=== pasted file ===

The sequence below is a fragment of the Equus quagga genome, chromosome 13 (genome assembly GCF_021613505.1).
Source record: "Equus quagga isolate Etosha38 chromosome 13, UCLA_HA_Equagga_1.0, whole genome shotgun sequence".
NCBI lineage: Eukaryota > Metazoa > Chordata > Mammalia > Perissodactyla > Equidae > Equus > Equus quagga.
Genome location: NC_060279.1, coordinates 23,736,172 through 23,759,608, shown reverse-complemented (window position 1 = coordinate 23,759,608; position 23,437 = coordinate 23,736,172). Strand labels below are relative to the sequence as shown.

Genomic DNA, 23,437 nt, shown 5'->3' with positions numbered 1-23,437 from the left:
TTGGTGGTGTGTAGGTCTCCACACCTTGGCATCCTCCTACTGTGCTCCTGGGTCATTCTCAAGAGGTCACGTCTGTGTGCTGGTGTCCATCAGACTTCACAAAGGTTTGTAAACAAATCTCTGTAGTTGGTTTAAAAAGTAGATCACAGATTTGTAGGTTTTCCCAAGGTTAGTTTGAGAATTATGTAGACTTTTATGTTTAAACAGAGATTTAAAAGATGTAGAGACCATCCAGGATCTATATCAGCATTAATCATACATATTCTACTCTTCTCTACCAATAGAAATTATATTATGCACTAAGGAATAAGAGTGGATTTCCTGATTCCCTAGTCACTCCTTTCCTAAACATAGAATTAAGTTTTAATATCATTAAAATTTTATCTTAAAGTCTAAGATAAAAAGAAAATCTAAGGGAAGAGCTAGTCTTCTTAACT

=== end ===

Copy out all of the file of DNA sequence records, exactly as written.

The sequence below is a fragment of the Equus quagga genome, chromosome 13 (genome assembly GCF_021613505.1).
Source record: "Equus quagga isolate Etosha38 chromosome 13, UCLA_HA_Equagga_1.0, whole genome shotgun sequence".
NCBI lineage: Eukaryota > Metazoa > Chordata > Mammalia > Perissodactyla > Equidae > Equus > Equus quagga.
Genome location: NC_060279.1, coordinates 23,736,172 through 23,759,608, shown reverse-complemented (window position 1 = coordinate 23,759,608; position 23,437 = coordinate 23,736,172). Strand labels below are relative to the sequence as shown.

Genomic DNA, 23,437 nt, shown 5'->3' with positions numbered 1-23,437 from the left:
TTGGTGGTGTGTAGGTCTCCACACCTTGGCATCCTCCTACTGTGCTCCTGGGTCATTCTCAAGAGGTCACGTCTGTGTGCTGGTGTCCATCAGACTTCACAAAGGTTTGTAAACAAATCTCTGTAGTTGGTTTAAAAAGTAGATCACAGATTTGTAGGTTTTCCCAAGGTTAGTTTGAGAATTATGTAGACTTTTATGTTTAAACAGAGATTTAAAAGATGTAGAGACCATCCAGGATCTATATCAGCATTAATCATACATATTCTACTCTTCTCTACCAATAGAAATTATATTATGCACTAAGGAATAAGAGTGGATTTCCTGATTCCCTAGTCACTCCTTTCCTAAACATAGAATTAAGTTTTAATATCATTAAAATTTTATCTTAAAGTCTAAGATAAAAAGAAAATCTAAGGGAAGAGCTAGTCTTCTTAACT